2. He thinks you will either raise or fold, which many players will if they’re the standard tight-aggressive player. He will donk in order to induce a bluff on a wet board that you might check back on, or donk to try to steal on a dry board.

Overall, a good player will be trying to make you uncomfortable. So if you’re normally going to bet when checked to, he’s trying to disrupt that action, which means he is probably weak. If you’re likely not to bet, because it’s a wet board that you’ll only make a continuation bet when you connect in some way, he likely has a good hand and is looking to get money into the pot.

Is this player a bad player?

It’s much more common to see donk bets from bad players. It’s often a main part of their game. The most important thing to realize is that their decision has nothing to do with you. They are solely making the decision based on their hand and the board.

So what does a donk mean? It means different things for different players. The most common mindset is that they have a weak hand that justifies a bet, or that they are scared of a big bet. Some will donk as a pure bluff, but in my experience it is rare.

What should you do? It’s up to you to decide what type of player the fish is. Some will donk, but call any raise. They want to see a cheap showdown, but it’s more important for them to see a showdown at any cost. Against these guys, you want to play your strong hands fast, let go of your weakest hands, and look to draw with usually good odds with the rest.

Other fish will fold if they get raised after making a donk bet the majority of the time. You can start picking away these donk bets and stealing the pots. Be relentless, but don’t do it every time or they may get frustrated and play back unpredictably, or simply stop donking. Of course you can adjust, but it’s much easier to effortlessly pick up the pot once in a while inconspicuously.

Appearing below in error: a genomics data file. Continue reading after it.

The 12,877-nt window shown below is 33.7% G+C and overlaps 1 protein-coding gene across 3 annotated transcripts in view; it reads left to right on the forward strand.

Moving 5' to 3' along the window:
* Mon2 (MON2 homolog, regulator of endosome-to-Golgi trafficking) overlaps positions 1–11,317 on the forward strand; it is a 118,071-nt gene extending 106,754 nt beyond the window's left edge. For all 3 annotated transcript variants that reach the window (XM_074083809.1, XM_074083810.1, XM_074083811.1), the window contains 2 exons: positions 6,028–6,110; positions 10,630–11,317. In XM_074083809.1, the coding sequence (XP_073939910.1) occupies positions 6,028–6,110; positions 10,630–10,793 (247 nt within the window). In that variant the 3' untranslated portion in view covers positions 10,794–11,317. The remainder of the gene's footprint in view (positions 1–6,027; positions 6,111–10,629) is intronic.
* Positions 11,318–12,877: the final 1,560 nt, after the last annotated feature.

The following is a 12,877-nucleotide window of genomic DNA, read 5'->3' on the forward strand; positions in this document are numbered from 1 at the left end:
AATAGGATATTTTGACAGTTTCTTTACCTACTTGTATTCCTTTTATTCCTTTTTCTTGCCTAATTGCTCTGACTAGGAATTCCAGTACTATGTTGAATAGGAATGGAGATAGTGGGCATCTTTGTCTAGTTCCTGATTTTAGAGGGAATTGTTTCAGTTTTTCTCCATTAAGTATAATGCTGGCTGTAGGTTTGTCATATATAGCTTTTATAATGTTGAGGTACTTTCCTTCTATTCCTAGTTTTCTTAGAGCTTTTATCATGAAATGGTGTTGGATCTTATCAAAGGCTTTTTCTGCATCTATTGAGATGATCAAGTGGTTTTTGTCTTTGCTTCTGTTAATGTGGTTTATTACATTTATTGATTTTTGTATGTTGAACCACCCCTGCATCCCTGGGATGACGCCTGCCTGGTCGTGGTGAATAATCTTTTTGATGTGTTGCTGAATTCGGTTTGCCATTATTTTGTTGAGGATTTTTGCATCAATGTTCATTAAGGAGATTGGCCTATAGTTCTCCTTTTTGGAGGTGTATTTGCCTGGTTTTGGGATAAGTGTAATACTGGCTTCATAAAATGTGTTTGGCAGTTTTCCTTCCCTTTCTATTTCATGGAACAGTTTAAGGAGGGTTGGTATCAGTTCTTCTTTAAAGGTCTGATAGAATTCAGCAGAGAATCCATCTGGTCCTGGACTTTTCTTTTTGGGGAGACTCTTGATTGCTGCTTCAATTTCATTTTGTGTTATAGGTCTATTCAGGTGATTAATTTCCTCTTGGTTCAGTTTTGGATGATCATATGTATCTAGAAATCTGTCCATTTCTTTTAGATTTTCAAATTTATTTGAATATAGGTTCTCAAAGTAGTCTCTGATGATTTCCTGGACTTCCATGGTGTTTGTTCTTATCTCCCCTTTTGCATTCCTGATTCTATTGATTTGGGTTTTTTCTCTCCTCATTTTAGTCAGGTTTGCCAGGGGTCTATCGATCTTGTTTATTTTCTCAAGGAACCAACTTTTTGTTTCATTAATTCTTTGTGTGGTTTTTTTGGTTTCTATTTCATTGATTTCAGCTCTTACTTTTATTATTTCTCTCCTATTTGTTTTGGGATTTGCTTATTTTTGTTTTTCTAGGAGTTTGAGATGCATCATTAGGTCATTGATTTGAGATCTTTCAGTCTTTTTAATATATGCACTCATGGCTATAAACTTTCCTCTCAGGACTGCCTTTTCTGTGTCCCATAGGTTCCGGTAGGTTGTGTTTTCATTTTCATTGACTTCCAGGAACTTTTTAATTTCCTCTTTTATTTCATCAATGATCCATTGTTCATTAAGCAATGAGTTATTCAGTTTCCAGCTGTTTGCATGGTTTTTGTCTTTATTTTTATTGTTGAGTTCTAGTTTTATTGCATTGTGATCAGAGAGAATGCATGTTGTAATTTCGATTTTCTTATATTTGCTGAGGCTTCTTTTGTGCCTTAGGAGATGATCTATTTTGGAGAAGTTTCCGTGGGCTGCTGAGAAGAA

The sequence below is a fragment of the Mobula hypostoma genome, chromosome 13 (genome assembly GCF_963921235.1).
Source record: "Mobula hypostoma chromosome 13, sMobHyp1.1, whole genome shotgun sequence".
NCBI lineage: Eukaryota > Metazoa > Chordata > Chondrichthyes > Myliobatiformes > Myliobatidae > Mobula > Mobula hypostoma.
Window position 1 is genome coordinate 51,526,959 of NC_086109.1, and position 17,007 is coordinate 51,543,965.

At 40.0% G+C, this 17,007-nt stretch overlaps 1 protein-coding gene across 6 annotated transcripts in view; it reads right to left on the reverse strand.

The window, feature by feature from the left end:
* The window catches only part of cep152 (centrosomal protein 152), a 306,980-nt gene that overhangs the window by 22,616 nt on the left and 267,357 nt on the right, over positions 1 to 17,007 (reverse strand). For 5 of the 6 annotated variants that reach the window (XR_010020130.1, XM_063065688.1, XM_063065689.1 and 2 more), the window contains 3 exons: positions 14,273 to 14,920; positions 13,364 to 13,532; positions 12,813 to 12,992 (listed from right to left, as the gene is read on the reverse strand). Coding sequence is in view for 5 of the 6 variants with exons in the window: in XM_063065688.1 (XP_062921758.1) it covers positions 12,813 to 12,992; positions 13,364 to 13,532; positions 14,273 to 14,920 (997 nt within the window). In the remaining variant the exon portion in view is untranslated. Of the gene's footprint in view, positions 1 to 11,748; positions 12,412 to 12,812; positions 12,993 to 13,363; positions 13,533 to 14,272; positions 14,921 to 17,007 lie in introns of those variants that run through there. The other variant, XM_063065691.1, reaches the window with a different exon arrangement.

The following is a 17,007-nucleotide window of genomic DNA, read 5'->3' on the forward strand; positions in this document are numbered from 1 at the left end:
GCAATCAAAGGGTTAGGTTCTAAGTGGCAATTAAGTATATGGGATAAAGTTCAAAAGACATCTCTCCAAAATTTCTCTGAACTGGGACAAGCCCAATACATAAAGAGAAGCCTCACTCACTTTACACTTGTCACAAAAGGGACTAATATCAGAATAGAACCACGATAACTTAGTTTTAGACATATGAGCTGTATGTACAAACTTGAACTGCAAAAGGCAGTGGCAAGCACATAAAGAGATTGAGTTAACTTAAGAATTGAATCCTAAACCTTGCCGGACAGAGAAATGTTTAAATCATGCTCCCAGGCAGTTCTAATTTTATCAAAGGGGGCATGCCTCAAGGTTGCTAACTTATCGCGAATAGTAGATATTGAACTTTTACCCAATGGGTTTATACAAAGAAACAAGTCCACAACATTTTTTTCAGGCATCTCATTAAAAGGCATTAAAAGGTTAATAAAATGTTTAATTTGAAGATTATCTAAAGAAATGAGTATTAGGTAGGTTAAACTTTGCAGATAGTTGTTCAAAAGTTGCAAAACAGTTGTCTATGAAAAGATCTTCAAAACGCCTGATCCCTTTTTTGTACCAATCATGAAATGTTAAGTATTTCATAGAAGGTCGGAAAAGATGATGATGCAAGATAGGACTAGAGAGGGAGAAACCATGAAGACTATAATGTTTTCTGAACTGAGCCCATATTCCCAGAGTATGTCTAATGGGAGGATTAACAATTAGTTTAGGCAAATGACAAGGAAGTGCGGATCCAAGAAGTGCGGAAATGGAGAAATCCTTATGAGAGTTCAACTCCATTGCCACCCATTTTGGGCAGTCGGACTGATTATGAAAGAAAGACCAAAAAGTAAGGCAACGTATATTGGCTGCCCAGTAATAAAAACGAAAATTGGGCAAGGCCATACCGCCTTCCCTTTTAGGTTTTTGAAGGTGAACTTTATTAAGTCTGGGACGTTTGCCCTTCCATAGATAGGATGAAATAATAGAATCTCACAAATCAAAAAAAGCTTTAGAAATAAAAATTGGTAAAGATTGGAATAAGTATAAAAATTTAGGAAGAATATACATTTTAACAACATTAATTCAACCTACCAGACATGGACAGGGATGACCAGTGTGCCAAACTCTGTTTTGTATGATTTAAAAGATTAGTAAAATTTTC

That’s all there is to it really. Try to get in your opponents head, like any other decision, break it down, and then disappoint your opponent. Don’t let donk bets frustrate you; be patient, figure them out, and then you’ll have a lot of fun exploiting them.

A New and Improved Form of Poker Training That You Need to Try

Friday, March 20th, 2015

Big money stakes are nothing new in the world of poker. They are also nothing new in the world of business.

Amazon is a mammoth of a company that spends hundreds of millions on a regular basis to acquire promising up-and-coming companies. In late August of 2014, Amazon spent about $1 billion on a streaming site called Twitch.

What is Twitch and Why Does it Matter?

The people who are most familiar with the Twitch streaming service are video games. There are over 100 million users on Twitch, and the majority of them have signed up to watch other players stream gameplay. People usually watch if the streamer is particular entertaining or skillful.

Some streamers have so many followers that the actually make a living playing and commenting on video games.

Could Twitch Cause a Revolution in Poker?

Most recently, Twitch has announced that they wanted to start streaming live online poker. While making up a small percentage of overall Twitch viewers, several poker streamers have already attracted more than a million views. Considering this is still an extremely young platform, it is a promising sign.

If you head over to Twitch and search for poker, you’ll see a wide variety of players streaming their live play. The best players typically attract the biggest crowds, so start with the most popular channels.

How Does This Help You as a Player?

Live coaching sessions are incredibly expensive, especially if you’re a player at the micro stakes games. With these free Twitch streams, you can get a similar experience.

On top of the streamer typically commenting on his thought process, you can also interact with other viewers and the streamer in the chat box. This gives you a great chance to ask questions when you are confused or curious in real-time and get immediate feedback.

In this sense, Twitch streams could be considered as completely free group coaching sessions. It’s a great idea to add them to your plan to improve as a player. Streamers (the coaches) get paid when users click ads surrounding the video and chat.